During the third week of each July, I pause and reflect on “National Parenting Gifted Children Week.” It’s a quiet week, with little in the news to mark it. It’s meant to highlight the needs of children. But these kids — do they really need support? They’ll be fine, right? Why bother?
Gifted. Stereotypes about this word abound. In Colorado, the same law (ECEA law, the Exceptional Children’s Educational Act) that protects children with struggles in their physical or educational development, in a “special education” program, also protects children because their needs are, in one way or another, too advanced.
Too advanced? Is that possible? In our educational system— too advanced means that what works for everyone else your age doesn’t work for you. It means you might see it once, and learn it without 45 repetitions. It means that you sit and wait, and wait a lot, because everyone else your age is now supposed to learn what you learned last year, or two years ago.
No adult would willingly volunteer to sit through material for hours every day to “learn” what they already knew, but unfortunately this happens to kids without “gifted” education support. As a society, we hate that term, that “gifted” word.
We’re OK with our basketball stars, our football stars, our Olympic gymnasts and ice skaters, and the kids who make us laugh on TV with their “geekiness”. But quite often, our society is not OK with kids in the classrooms who need different material because they already know it. Our society is not OK with “gifted.”
When teachers go through a university teaching program, their programs can allow them to graduate without knowing that Colorado law and statute defines “gifted”; without knowing that it’s a word with specific meaning in education.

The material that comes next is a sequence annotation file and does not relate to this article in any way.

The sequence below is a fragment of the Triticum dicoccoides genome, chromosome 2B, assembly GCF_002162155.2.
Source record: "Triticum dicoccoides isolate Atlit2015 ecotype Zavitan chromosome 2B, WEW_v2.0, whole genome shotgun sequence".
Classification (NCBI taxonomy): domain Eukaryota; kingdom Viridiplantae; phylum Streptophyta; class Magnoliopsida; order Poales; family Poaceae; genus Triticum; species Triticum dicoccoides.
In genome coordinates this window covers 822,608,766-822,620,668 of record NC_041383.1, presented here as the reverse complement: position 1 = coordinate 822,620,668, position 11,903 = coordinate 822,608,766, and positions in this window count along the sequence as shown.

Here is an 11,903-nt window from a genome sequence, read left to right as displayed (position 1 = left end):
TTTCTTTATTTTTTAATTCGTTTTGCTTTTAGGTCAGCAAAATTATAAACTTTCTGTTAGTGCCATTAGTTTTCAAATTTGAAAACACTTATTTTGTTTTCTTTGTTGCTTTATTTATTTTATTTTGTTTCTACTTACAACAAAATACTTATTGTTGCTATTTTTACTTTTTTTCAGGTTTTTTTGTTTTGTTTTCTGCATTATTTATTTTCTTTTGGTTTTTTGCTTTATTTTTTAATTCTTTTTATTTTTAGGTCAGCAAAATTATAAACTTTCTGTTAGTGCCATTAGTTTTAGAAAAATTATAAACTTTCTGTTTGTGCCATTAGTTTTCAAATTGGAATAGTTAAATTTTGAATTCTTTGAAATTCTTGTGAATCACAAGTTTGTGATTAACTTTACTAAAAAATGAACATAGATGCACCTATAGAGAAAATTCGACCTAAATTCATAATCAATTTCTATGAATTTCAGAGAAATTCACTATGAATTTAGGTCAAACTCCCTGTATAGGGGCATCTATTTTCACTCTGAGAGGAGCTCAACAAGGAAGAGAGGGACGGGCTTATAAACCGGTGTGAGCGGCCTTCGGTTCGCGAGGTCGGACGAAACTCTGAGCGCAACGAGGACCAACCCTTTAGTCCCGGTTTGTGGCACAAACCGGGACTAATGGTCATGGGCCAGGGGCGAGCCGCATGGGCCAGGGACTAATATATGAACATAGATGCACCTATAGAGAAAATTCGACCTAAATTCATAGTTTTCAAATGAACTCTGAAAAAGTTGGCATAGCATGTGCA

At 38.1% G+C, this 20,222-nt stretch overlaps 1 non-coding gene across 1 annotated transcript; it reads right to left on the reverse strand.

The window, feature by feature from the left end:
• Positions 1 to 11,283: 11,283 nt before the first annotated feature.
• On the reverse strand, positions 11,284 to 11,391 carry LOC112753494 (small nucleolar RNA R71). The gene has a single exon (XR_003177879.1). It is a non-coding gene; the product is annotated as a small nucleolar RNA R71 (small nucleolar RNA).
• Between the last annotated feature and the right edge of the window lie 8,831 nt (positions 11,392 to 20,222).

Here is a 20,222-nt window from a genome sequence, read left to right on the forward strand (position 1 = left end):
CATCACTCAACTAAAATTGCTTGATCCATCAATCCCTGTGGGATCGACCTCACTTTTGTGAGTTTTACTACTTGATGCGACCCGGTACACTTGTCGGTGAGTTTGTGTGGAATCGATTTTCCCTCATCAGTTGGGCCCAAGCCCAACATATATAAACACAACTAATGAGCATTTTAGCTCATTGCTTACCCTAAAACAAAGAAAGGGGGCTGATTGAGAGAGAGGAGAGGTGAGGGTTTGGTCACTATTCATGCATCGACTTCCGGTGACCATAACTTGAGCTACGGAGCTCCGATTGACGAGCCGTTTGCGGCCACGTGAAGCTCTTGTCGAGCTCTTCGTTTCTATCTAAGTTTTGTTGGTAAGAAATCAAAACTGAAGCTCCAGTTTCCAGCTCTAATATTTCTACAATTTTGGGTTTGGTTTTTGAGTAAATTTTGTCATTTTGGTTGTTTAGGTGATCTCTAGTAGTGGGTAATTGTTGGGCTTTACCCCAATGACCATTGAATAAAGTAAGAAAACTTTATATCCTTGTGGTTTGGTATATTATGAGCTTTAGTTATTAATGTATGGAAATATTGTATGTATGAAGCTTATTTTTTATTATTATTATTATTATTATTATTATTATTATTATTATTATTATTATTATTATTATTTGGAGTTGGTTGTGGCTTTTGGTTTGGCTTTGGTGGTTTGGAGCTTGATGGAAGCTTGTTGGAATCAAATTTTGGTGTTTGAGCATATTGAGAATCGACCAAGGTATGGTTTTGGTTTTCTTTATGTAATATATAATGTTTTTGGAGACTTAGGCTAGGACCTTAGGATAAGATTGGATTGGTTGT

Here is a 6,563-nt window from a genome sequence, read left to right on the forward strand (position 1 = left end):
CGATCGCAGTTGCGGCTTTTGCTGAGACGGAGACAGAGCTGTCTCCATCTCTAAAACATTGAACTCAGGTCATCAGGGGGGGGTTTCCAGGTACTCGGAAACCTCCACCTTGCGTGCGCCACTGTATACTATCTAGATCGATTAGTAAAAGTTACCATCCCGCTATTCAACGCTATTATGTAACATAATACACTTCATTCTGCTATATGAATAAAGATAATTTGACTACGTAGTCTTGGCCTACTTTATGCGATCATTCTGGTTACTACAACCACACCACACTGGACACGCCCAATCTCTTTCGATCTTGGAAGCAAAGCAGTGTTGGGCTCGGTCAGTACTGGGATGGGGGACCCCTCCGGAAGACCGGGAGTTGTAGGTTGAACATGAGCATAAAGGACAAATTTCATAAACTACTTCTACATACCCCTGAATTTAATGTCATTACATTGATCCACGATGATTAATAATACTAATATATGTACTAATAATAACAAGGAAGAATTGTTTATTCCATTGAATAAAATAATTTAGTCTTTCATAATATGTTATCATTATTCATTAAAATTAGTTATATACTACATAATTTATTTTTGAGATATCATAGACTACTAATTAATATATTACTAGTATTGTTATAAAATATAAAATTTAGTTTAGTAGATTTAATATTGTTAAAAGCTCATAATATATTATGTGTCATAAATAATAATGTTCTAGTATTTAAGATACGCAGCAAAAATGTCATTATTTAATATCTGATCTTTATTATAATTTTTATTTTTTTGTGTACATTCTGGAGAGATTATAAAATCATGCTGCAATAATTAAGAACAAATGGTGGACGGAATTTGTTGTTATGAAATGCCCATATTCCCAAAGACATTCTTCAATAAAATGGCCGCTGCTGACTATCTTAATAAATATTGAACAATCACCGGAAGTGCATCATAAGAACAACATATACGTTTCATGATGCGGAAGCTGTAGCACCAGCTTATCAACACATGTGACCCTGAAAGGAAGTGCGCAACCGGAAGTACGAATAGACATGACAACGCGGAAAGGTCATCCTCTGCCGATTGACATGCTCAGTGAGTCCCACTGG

It is not about a “better” learner, a better kid, better parenting, or a better program; it’s about “different.” It’s about a learning pattern that is different and requires, by Colorado law, different support for that kid to make it. Teachers don’t often know that a high percentage of high school dropouts have been found to be “gifted,” where school did not work for them because it wasn’t different in the ways that they needed, and as a result they struggled greatly in school. Teachers don’t often know how to help parents whose kids are so different, their needs are so complicated in comparison, and as parents they don’t know who else to ask for help. Even more confounding, some children are “too advanced” and gifted in one area, and have a physical or learning struggle in another area, also. Colorado law recognizes this child needs support, too. It’s called “twice-exceptional” — two complicated needs for support — and we have teachers in Colorado who do not know this term and its possibilities. These children with these “gifted” needs and a smaller group of them with “twice-exceptional” needs are in every community- they may be wealthy, middle class, or with low income; they come from all skin colors and cultures and backgrounds, and they learn differently than kids their same age. Teachers need to be trained to recognize these different needs, to not let the needs be hidden by cultural differences, income, or family resources.
As a whole community, we need to advocate for all kids. We need to know that, for better or worse, “gifted” is just a word in educational law that says this kid needs some different help to make it.
That these kids with unusual learning patterns don’t deserve stereotypes that say, “other kids need and deserve help, but you don’t.” Drop-out rates say differently, case studies say differently, achievement data says differently, research says differently, these kids’ stories as adults say differently, and Colorado law says differently.
If you see a parent who has a “gifted” kid, please give them a pat on the back and a smile of encouragement. Please refer them to the Colorado Department of Education’s website for its resources, to the Colorado Association for Gifted and Talented, to the National Association for Gifted Children, and to their school district’s website.
Parents need to know where they can go for answers, ideas, and encouragement. Because as a community, all of our kids need us — the adults who surround and support — to reach their highest potential.
Nikki Myers is the academy director and principal of Academy for Advanced and Creative Learning, a charter public school of choice in Colorado Springs District 11 since 2010.